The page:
Fire Management for Climate Change Refugia

Monday, 14 December 2015
Poster Hall (Moscone South)
Kate Marie Wilkin1, David Ackerly1 and Scott Stephens2, (1)University of California Berkeley, Berkeley, CA, United States, (2)University of California Berkeley, ESPM, Berkeley, CA, United States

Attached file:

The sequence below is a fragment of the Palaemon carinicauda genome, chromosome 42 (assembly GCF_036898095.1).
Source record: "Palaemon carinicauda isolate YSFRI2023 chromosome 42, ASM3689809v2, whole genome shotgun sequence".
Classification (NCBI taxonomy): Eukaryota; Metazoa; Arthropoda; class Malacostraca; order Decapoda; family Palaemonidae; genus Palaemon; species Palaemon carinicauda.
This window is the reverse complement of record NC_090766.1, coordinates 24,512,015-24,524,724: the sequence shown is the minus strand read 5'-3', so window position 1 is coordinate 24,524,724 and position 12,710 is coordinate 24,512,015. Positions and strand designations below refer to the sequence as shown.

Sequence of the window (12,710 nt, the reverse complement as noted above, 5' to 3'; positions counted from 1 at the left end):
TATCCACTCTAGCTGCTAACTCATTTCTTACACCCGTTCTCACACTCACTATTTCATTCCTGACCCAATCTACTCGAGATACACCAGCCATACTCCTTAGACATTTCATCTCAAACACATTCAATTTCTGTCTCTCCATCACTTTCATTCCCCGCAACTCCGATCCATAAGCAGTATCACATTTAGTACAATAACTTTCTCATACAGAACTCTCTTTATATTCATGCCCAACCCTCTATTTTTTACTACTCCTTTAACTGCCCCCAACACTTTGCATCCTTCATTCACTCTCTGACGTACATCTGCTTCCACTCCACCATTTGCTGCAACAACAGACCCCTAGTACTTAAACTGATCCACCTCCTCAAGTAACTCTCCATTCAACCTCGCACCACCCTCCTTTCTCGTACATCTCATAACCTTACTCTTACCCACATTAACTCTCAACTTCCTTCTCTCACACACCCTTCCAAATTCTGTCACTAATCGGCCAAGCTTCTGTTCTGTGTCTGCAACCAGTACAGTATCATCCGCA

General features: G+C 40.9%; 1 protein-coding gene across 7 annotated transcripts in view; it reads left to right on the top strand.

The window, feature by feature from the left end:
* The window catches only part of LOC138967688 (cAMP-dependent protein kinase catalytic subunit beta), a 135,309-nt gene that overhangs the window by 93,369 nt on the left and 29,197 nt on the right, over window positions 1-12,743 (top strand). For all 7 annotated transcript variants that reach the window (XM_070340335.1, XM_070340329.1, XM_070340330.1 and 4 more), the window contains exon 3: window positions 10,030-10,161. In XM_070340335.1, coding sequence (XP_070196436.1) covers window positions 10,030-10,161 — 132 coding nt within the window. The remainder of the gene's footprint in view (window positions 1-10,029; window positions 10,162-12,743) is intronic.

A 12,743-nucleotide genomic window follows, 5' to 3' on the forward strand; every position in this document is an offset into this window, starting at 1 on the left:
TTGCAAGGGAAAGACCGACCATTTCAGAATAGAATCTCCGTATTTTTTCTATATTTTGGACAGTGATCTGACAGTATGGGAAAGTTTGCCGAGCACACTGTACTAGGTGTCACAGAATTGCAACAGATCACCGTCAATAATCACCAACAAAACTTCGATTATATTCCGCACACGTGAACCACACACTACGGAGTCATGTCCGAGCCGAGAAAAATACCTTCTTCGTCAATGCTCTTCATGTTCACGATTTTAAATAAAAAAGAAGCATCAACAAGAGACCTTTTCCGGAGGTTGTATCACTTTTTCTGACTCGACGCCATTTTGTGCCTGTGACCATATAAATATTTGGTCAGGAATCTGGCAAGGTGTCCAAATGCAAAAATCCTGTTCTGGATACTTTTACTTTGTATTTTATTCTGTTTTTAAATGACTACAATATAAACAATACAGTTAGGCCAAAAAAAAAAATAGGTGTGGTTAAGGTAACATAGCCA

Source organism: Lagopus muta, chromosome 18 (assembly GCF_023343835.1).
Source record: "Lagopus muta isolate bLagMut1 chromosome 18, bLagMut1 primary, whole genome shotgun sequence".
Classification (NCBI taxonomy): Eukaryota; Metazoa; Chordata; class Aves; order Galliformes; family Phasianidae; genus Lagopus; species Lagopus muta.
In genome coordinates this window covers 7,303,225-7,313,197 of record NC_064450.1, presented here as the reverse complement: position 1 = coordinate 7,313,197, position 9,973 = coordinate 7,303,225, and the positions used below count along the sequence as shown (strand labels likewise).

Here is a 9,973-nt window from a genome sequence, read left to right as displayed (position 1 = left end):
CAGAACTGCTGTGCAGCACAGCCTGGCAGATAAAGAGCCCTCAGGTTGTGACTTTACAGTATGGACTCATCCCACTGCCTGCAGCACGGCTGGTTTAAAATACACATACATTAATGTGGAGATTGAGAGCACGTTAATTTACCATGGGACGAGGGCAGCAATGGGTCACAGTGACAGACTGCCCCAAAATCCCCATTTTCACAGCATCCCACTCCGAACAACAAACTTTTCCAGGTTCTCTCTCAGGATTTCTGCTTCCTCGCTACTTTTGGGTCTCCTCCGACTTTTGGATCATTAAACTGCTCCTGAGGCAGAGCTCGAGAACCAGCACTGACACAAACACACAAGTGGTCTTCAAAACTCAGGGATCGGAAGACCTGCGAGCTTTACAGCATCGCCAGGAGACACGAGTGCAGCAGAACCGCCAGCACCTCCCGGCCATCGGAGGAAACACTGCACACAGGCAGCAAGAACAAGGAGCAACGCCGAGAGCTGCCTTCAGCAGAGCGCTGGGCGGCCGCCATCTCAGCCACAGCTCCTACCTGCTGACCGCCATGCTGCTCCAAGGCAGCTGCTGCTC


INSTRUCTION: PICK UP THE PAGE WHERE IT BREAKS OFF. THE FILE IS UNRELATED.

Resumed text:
Early climate change ideas predicted catastrophic species extinctions. As scientists probed more deeply into species responses, a more nuanced perspective emerged indicating that some species may persist in microrefugia (refugia), especially in mountainous terrain. Refugia are habitat that buffer climate changes and allows species to persist in – and to potentially expand under – changing environmental conditions. While climate and species interactions in refugia have been noted as sources of uncertainty, land management practices and disturbances, such as wildland fire, must also be considered when assessing any given refugium. Our landscape scale study suggests that areas thought to act as small-scale refugia, cold-air pools, have unique fire occurrence and severity patterns in frequent-fire mixed conifer forests of California’s Sierra Nevada: cold-air pool refugia have less fire and if it occurs, it is lower severity. Active management for climate change adaptation strategies may be required to maintain these distinctive and potentially important refugia.